Venkataramana Rao, J.
1. The suit out of which this second appeal arises was brought on a promissory note dated 20th February 1933 purporting to be executed by defendants 1 and 2. Defendant 1 is the father and defendant 2 is the son. The case for the plaintiffs is that there was a prior promissory note dated 20th February 1930 and when it was about to be barred defendant 2 came to the plaintiffs on 20th February 1933, the last day of limitation, and represented that his father would be coming later and asked him to prepare a, fresh pro-note in which both of them will join and make themselves liable for the amount due and accordingly he fixed his thumb impression on the pro-note that was then prepared. But as the father did not turn up, he first intended to take away the promissory note and have it executed by defendant 1 (the father), but subsequently at his request the word 'nisani' of defendant 1 was written by P.W. 1 across the stamp to indicate the execution by defendant 1. The first Court thought that the document was a forgery and even defendant 2 would not be liable as defendant 1 has not executed the note. The learned Subordinate Judge on appeal held that the putting of the nisani of defendant 1 with the consent of defendant 2 does not amount to a forgery and that in the circumstances defendant 2 must be held liable.
2. Two contentions have been urged before me by Mr. Ramamurthi. The first is based on the decision in Santhu Mohideen Pillai v. Jamal Md. Jamaluddin 1928 Mad 1092 and a later judgment of Walsh, J., in Kumaraswami Desikar v. Dhiraviam Pillai 1935 40 MLW 802 viz. that Section 87, Negotiable Instruments Act, applies and the note having been materially altered is unenforceable. These two decisions purport to differ from the decision in Madam Pillai v. Athinarayana Pillai 1925 21 MLW 532. In my opinion there can be no question of any material alteration within the meaning of Section 87, Negotiable Instruments Act, because there is no question of alteration of any instrument and the nisani of defendant 1 was put simultaneously with the execution of the note by defendant 2. Section 87 only contemplates an alteration subsequent to the execution of the note. Further the alteration must have been made without the consent of the party who is sought to be made liable. Here the finding is that the nisani was put with the consent of defendant 2. In Santhu Mohideen Pillai v. Jamal Md. Jamaluddin 1928 Mad 1092 Wallace, J., says that the plaintiff in that case connived at the fraud. In Kumaraswami Desikar v. Dhiraviam Pillai 1935 40 LW 802 the finding was that the signature was a forgery. In the present case the finding is that it is not. The second contention urged by Mr. Ramamurthi is that the document must be deemed to be an inchoate instrument and the liability of defendant 2 can only arise after defendant 1 had executed it and that it was the intention of all parties at any rate as appearing from the evidence of the plaintiffs' witnesses that both the parties should execute the promissory note and the decision in Sivaswami Chetti v. Sevugam Chetti (1902) 25 Mad 389 was relied on. In that case Bhashyam lyengar, J., observes thus:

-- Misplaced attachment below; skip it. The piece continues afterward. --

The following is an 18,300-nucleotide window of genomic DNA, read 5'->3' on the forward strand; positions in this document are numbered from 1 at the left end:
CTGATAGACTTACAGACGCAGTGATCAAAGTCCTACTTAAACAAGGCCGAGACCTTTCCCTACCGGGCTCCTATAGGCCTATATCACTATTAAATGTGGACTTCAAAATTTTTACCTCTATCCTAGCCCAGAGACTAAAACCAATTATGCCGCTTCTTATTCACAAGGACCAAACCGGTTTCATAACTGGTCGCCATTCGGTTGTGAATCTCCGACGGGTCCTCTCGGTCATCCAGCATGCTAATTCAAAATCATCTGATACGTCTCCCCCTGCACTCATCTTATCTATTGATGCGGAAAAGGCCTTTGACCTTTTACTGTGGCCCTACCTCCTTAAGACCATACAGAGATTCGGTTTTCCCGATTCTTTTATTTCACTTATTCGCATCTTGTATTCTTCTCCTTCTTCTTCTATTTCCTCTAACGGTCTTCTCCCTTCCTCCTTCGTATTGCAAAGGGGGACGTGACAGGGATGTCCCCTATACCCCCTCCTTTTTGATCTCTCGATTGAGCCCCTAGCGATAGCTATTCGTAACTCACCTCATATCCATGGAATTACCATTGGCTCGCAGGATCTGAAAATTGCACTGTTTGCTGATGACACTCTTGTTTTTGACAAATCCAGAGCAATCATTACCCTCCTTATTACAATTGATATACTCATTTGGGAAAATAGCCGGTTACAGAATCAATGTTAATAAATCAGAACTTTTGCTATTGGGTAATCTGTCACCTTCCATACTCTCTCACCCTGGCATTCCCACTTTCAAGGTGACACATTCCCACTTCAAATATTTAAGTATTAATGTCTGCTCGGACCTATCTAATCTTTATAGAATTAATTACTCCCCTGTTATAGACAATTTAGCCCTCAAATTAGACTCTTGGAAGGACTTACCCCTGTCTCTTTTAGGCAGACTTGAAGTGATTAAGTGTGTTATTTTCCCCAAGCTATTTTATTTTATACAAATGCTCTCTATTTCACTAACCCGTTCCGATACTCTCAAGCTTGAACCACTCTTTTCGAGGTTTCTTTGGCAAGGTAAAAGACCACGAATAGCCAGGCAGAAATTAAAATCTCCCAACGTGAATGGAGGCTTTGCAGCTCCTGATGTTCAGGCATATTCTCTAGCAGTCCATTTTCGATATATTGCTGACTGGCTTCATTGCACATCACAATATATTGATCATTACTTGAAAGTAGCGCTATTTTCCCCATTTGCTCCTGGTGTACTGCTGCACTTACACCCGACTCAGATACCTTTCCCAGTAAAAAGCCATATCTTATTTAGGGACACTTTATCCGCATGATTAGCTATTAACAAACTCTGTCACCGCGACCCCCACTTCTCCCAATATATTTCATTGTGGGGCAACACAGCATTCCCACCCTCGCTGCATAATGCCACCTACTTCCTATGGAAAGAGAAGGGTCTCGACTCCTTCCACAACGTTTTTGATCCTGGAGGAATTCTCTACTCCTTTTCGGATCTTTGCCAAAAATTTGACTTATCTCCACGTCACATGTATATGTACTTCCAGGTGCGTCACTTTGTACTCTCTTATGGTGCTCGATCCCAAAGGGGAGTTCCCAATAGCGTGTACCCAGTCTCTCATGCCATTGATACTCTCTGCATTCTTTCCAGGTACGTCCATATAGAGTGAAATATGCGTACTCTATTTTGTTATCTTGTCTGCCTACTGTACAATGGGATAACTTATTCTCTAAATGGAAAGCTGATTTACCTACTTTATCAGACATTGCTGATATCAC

When a document is intended to be executed by several persons, but is executed only by some of them, the question whether it takes effect as against those who have executed it, notwithstanding that the rest have declined to join in the execution of the document, rests upon the intention of the parties.
3. The finding in this case is that:
It is not proved that there was an understanding that defendant 2 was to be only jointly liable with defendant 1 or that the former should not be held liable until and unless defendant 1 also put his thumb mark on Ex. A.
4. The question has to be viewed from the point of view of defendant 2. Did he contract on the understanding that he was to be liable only on defendant 1 executing the note The circumstances in this case point to the conclusion that he represented to the plaintiffs that he will make himself liable and that he will also get his father to sign the note. Of course it may no doubt have been the intention of the plaintiffs that both should join in the execution of the note, but it does not necessarily follow that they never intended to fasten the liability on defendant 2 or intended the document to take effect only in case defendant 1 should join him or that the note could not be complete even as against defendant 2 unless defendant 1 should join in the execution of the note. Their anxiety to have the liability fixed on both will not render the document incomplete if the original object was to have the renewal of the promissory note without its being barred by limitation. Having regard to all the circumstances in this case, I agree with the learned Subordinate Judge that the document must be regarded to be complete so far as defendant 2 is concerned. In this view the second appeal fails and is dismissed.